British Cycling announced today, its decision to suspend technical director, Shane Sutton, amid allegations of discrimination.
The cycling body’s decision to suspend Sutton, is tied to claims that he made derogatory comments about Para-Cyclists, as reported by the British newspaper, the Daily Mail.
Cyclist Jess Varnish previously said Sutton made sexist comments towards her and told her to “go and have a baby”.
The 25-year-old said she spoke out against Sutton, in order to “change attitudes at British Cycling.”
Sutton, who has been a coach since 2002, denies Varnish’s claims, which include a sexist comment about her body shape.
He says her contract was not renewed because her times had slowed over the past three years and she was unlikely to win a medal.
“There was never any talk of babies,” he told the British newspaper, The Times.
He claimed Varnish had not been “up to the job”, adding, “Jess was not one of the greats. It’s sad she’s come out and said the things she said.”
He insisted he had never used the terminology “you’ve got a fat arse”, adding: “I’m just really upset she would say that.”
“Jess is a wonderful girl, a beautiful person, I couldn’t ask for any more from her on the program. Unfortunately everything comes to an end.”
British Cycling had already begun an “independent review” into Sutton following Varnish’s comments.
Sutton told The Times, he was “embracing the opportunity” to give his view, adding, “I don’t think I’ve been heard properly from day one of this.”
In the Daily Mail article, Darren Kenny, one of Britain’s most decorated Para-Cyclists, claims he heard members of the British disability team referred to in highly derogatory terms by Sutton.
“The attitude towards them was abysmal,” said Kenny, who won six Paralympic gold medals. “We were tolerated at best. The term used to refer to us was generally ‘gimps’, with another word in front of that.
“I know others had an issue as well with not being allowed on the track and not being given time to prepare for competitions.”
After being dropped from Great Britain’s team when she failed to qualify for the Olympic Games in Rio, Varnish has been invited to meet with officials at British Cycling to discuss her concerns.
In a statement released on Tuesday, she said she remained “open to sharing my experiences” and “will happily engage with any investigations into the comments that Shane Sutton has made to me and other riders”.
Olympic champions Victoria Pendleton and Nicole Cooke both backed Varnish and criticised British Cycling.
“I know exactly how miserable they made me,” said Pendleton, now retired from track cycling. “I never really felt I had the same respect as my male team-mates.”
Cooke, a road specialist who is also retired, added, “I have my own experiences of Shane and sympathise with Jess. Speak out and your dreams will be destroyed and years of hard work wasted. Or put up with it and hope.”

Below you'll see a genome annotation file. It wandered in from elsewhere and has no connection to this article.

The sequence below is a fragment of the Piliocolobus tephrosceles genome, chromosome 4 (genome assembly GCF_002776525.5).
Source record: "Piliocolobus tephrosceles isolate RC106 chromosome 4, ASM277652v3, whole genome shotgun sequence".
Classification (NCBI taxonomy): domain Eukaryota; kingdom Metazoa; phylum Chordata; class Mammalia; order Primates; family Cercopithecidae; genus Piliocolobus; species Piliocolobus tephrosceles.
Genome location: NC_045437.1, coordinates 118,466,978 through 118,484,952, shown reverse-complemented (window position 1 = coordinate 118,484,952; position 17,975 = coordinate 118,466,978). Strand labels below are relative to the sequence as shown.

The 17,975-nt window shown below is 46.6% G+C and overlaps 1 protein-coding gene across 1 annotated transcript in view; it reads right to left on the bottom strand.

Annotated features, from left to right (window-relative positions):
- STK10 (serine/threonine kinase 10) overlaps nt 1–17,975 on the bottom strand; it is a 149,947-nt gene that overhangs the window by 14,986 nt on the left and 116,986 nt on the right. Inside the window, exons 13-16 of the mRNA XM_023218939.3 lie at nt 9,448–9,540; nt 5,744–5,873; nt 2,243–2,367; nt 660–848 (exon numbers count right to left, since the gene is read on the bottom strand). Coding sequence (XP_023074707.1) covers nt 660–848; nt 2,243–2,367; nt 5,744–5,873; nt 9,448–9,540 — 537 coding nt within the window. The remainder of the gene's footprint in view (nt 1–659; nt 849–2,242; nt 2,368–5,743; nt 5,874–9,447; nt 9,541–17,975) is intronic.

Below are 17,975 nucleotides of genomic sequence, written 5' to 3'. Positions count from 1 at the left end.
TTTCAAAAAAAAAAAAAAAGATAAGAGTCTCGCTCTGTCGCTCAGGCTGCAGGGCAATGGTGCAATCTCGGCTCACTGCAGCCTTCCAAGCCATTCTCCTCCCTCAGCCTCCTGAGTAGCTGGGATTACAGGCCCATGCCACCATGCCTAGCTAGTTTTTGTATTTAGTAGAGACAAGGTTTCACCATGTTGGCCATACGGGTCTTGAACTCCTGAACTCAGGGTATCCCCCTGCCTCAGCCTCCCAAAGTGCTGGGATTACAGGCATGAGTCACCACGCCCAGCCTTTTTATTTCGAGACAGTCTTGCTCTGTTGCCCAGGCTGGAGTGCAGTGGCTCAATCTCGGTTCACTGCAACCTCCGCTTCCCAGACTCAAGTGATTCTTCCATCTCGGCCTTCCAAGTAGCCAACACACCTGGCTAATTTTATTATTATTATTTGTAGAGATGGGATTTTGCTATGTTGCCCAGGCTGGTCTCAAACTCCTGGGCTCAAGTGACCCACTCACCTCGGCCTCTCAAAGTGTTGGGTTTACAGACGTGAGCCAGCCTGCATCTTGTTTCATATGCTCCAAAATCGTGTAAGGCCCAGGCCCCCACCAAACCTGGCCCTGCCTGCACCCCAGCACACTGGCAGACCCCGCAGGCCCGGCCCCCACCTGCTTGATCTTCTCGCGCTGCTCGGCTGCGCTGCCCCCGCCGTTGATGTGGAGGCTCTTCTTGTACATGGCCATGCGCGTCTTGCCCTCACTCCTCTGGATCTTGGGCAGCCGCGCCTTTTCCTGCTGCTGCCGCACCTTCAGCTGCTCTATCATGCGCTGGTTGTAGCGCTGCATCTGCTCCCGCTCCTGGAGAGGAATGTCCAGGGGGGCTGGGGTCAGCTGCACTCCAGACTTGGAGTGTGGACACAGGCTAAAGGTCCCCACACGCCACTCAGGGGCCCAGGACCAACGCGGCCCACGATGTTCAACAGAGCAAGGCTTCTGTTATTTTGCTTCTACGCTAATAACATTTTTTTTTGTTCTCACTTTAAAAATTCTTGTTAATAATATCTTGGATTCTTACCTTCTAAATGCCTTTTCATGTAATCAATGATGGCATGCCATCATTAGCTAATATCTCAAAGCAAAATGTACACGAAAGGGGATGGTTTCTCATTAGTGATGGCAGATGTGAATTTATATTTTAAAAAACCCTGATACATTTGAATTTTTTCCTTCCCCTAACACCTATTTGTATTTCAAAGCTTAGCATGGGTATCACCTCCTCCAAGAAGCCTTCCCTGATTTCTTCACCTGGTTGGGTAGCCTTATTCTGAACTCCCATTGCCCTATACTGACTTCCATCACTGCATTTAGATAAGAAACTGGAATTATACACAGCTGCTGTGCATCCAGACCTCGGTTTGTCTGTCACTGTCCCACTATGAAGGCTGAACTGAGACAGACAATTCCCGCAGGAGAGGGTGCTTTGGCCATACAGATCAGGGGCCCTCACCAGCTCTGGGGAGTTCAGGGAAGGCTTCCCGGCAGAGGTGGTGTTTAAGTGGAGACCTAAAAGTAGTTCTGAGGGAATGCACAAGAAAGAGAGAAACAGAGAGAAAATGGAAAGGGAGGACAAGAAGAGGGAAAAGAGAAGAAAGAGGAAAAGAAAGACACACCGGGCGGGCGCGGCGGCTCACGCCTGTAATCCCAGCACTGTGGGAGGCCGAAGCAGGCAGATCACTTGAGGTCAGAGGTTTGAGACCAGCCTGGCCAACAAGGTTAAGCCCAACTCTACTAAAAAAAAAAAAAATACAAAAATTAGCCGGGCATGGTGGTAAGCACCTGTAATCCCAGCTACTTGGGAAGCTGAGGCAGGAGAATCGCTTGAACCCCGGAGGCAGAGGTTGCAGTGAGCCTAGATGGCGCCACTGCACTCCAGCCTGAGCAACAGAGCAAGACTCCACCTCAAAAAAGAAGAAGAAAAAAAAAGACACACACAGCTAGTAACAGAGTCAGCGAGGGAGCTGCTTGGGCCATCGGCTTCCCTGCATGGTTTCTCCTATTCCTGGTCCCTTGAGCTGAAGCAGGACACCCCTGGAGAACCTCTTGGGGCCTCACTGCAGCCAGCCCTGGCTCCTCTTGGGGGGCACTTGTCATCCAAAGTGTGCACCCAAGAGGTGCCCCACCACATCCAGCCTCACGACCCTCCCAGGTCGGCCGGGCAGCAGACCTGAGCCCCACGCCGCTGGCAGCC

Joanna Rowsell Shand, who competes on track and road, said she was “surprised” by the allegations against Sutton and felt British Cycling’s treatment of track riders was “very equal”.
Fellow Olympic gold medallist Dani King, said she had never been subjected to sexist comments by Sutton, a sentiment echoed by Laura Trott who said she had “only ever had a wholly positive and healthy working relationship” with him.
The double Olympic gold medallist in the 2012 London Games, added, “I am very grateful to him and the British cycling team for all the support and coaching they have given me over the years to get me to where I am today.”
Sutton joined British Cycling as a coach in 2002 and was part of the team that won seven track gold medals at both the 2008 and 2012 Olympics.
He was made technical director in 2014 when predecessor Sir Dave Brailsford stepped down after a decade in charge.
Sutton, who won Commonwealth Games gold as a rider, is due to take charge of Team Great Britain for the Rio Olympics, which begin on 5 August.
British Cycling is expected to announce that Andy Harrison, currently the organization’s programs director, will take temporary charge during Sutton’s suspension.
In 2009, British cycling legend Sir Chris Hoy described Sutton as his mentor and said he had been “hugely influential in my success”.
The Scottish rider, who went on to win a total of six Olympic golds before retiring in 2013, added, “He’s the most amazing motivator and everyone in the team has a lot to thank him for.”
He said Sutton, who also mentored Sir Bradley Wiggins, is “so intense that there are times that the only thing you can do is fall out with him”.
Hoy added, “Half the time you want to throttle the guy and the other half you are trying to get into his good books.”
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